Use this URL to cite or link to this record in EThOS: https://ethos.bl.uk/OrderDetails.do?uin=uk.bl.ethos.758401
Title: Development of a test method to evaluate laceration risk of studded footwear
Author: Oudshoorn, Bodil
ISNI:       0000 0004 7431 1741
Awarding Body: Sheffield Hallam University
Current Institution: Sheffield Hallam University
Date of Award: 2018
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Abstract:
Studded footwear has previously caused a number of severe laceration injuries in rugby union. Current test methods for assessing the laceration injury risk of rugby stud designs are unrepresentative of the game and are not mandatory for manufacturers to follow. The aim of this project was to develop a new, game-representative test method to assess the laceration injury risk of stud designs used in rugby union. First, the prevalence of skin and laceration injuries in rugby union was assessed through a systematic literature review of epidemiological studies. It was found that 2.4 skin injuries occurred per 1000 match hours, which could be interpreted as one time-loss injury per team, per season. A survey study of 191 rugby players was then conducted, indicating that stamping in the ruck was the most prevalent cause of stud laceration injuries. Following this, twelve participants were asked to perform stamping impacts in a simulated rucking scenario. Three-dimensional shoe kinematics and individual stud kinetics were measured for each impact. Two key phases were identified: an initial impact phase, and a subsequent raking phase. A two-phase mechanical test method was developed based on the results of the stamping study. In the initial impact phase, the stud is attached to a pendulum impacting a skin simulant. The velocity, stud angle and mass of the impact can be adjusted. The stud and skin simulant are then moved to the second phase, performing a controlled rake. In this phase, raking speed, stud angle and stud mass can be changed. Finally, six studs were compared on their predicted laceration injury risk using the developed method. Four of the tested studs were bespoke designs incorporating different edge radii and top diameters. The developed test method showed an increased laceration injury risk when stud edge radius or top diameter was reduced. Two of the tested studs were commercially available designs which had previously passed rugby union's current studded footwear tests. One of commercial studs showed an increased risk of laceration in the developed test method. Future research should focus on improving the developed test method's validity and investigating the influence of stud material, shape and wear on laceration injury risk.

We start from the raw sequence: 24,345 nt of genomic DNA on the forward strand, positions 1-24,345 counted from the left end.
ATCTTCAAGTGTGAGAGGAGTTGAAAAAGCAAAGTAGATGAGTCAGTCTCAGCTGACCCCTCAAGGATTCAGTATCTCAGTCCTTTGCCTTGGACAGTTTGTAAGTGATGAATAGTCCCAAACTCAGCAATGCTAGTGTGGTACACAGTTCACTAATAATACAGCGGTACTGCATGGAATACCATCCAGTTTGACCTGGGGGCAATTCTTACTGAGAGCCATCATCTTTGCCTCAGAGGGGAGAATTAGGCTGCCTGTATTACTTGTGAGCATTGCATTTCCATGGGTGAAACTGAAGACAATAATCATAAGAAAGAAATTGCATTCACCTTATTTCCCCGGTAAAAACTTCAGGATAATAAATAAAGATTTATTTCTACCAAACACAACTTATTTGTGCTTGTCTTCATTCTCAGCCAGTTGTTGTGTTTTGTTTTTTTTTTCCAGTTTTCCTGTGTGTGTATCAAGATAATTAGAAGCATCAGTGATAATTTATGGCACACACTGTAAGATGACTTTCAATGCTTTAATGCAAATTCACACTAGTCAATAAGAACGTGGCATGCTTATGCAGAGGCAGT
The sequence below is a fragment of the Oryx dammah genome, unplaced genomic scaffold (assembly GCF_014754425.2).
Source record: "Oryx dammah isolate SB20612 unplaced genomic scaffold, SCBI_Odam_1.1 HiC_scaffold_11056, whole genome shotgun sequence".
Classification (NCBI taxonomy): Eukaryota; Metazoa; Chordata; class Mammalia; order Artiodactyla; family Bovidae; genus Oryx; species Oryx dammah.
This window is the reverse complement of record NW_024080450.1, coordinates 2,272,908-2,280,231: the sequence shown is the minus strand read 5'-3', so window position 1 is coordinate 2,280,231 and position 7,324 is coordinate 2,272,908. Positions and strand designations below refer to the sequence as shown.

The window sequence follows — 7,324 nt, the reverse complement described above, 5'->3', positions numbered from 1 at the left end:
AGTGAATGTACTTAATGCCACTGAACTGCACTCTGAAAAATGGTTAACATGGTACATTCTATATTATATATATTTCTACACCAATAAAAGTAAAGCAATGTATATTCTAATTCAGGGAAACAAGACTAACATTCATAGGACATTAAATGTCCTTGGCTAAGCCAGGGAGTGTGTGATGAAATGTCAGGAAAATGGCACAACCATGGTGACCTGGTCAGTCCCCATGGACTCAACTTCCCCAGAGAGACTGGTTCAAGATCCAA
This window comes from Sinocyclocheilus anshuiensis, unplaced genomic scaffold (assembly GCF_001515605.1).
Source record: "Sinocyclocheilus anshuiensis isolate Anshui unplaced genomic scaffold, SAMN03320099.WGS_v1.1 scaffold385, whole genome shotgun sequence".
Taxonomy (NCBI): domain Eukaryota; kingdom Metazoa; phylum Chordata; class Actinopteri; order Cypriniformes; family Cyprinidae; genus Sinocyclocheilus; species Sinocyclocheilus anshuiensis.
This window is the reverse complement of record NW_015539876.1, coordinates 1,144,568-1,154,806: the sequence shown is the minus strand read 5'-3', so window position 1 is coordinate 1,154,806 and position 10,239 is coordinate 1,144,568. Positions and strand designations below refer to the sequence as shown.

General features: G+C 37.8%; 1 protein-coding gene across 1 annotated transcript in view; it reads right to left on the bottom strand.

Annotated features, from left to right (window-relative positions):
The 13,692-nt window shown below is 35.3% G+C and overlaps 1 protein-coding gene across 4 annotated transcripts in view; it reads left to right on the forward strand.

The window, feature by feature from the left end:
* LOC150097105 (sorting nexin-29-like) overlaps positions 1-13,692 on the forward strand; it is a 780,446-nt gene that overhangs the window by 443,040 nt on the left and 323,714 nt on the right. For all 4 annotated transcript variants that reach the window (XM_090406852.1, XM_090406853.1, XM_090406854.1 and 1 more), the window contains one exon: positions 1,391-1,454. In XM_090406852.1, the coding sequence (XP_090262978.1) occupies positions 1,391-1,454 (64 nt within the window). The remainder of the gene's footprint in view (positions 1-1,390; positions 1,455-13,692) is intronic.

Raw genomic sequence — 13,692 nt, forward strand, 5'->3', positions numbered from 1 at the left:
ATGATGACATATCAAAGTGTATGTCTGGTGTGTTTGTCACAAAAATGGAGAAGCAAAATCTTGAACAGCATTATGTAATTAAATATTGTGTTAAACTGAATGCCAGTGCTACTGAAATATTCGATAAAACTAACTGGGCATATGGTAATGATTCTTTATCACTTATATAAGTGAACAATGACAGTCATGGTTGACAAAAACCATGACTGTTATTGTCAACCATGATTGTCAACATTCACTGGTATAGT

Supervisor: James, David Sponsor: Not available
Qualification Name: Thesis (Ph.D.) Qualification Level: Doctoral
EThOS ID: uk.bl.ethos.758401  DOI: Not available
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